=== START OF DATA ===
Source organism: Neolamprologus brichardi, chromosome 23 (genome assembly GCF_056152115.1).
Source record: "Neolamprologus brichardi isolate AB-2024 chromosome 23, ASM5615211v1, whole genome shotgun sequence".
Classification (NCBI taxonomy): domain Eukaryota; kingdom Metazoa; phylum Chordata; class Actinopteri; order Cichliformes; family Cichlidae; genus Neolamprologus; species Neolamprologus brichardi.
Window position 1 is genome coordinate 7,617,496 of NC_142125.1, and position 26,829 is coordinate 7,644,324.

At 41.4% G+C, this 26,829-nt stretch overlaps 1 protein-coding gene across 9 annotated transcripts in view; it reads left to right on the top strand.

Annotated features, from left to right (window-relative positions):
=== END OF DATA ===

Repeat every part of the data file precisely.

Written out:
Source organism: Neolamprologus brichardi, chromosome 23 (genome assembly GCF_056152115.1).
Source record: "Neolamprologus brichardi isolate AB-2024 chromosome 23, ASM5615211v1, whole genome shotgun sequence".
Classification (NCBI taxonomy): domain Eukaryota; kingdom Metazoa; phylum Chordata; class Actinopteri; order Cichliformes; family Cichlidae; genus Neolamprologus; species Neolamprologus brichardi.
Window position 1 is genome coordinate 7,617,496 of NC_142125.1, and position 26,829 is coordinate 7,644,324.

At 41.4% G+C, this 26,829-nt stretch overlaps 1 protein-coding gene across 9 annotated transcripts in view; it reads left to right on the top strand.

Annotated features, from left to right (window-relative positions):